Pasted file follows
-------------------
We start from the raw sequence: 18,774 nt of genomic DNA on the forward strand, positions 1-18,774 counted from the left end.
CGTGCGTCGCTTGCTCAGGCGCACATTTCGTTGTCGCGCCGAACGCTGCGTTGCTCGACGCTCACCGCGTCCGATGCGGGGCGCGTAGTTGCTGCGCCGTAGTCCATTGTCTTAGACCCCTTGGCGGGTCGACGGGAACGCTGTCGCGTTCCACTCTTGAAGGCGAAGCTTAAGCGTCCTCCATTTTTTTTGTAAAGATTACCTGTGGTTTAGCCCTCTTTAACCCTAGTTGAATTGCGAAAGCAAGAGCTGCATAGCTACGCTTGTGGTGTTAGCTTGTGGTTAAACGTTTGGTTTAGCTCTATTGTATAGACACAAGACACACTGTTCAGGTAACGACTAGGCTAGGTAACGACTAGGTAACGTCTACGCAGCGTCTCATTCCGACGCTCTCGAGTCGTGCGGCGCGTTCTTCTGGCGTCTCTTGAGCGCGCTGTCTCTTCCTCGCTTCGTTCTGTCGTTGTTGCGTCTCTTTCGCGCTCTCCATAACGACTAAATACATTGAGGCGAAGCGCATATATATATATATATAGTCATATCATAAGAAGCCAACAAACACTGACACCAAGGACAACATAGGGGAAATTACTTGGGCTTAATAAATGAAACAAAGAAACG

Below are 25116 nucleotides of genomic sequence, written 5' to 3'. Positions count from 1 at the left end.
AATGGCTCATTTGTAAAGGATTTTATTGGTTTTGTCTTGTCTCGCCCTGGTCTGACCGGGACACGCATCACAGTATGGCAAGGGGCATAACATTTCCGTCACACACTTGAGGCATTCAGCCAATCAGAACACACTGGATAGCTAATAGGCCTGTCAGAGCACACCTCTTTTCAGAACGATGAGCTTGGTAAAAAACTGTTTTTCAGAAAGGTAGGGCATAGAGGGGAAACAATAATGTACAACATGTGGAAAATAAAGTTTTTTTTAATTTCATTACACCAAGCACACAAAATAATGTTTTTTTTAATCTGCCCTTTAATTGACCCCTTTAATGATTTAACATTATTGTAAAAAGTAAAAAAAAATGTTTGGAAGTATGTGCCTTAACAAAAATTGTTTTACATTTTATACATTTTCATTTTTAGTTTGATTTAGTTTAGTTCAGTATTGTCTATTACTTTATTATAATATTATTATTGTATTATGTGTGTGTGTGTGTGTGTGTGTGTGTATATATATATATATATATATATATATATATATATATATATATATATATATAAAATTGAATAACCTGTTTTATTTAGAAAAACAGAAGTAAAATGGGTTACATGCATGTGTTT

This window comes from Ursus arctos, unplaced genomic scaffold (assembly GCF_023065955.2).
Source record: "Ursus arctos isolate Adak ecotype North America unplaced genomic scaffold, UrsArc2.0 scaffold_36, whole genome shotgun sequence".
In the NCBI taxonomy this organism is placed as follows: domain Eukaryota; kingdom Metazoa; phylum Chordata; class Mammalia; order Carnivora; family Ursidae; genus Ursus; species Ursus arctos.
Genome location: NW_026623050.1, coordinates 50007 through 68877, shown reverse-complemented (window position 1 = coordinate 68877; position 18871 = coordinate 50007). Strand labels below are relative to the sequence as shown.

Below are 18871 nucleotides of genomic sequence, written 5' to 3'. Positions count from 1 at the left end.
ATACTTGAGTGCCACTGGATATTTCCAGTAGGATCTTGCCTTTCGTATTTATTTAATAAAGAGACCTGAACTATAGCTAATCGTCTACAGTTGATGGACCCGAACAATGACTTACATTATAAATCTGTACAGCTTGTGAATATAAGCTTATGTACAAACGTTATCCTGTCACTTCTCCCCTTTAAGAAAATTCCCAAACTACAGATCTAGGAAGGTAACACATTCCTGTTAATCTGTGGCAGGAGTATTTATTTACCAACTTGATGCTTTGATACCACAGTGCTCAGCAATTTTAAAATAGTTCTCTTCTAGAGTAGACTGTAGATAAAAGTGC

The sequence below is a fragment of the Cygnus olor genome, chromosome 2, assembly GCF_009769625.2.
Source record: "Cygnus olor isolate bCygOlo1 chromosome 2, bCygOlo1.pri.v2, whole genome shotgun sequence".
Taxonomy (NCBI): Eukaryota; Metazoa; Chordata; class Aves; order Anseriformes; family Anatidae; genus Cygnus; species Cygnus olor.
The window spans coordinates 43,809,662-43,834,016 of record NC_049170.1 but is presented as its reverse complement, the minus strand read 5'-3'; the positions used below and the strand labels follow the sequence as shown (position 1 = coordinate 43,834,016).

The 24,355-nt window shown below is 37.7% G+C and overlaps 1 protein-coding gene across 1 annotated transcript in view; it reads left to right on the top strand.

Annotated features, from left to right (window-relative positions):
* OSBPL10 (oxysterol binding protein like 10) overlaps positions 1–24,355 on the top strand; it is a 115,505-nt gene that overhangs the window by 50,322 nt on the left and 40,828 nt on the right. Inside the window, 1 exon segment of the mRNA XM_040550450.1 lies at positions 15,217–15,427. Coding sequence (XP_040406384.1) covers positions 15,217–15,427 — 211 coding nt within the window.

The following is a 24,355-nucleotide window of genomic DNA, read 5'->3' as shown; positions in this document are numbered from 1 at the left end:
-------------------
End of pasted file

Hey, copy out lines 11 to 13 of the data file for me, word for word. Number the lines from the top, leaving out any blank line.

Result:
The sequence below is a fragment of the Cygnus olor genome, chromosome 2, assembly GCF_009769625.2.
Source record: "Cygnus olor isolate bCygOlo1 chromosome 2, bCygOlo1.pri.v2, whole genome shotgun sequence".
Taxonomy (NCBI): Eukaryota; Metazoa; Chordata; class Aves; order Anseriformes; family Anatidae; genus Cygnus; species Cygnus olor.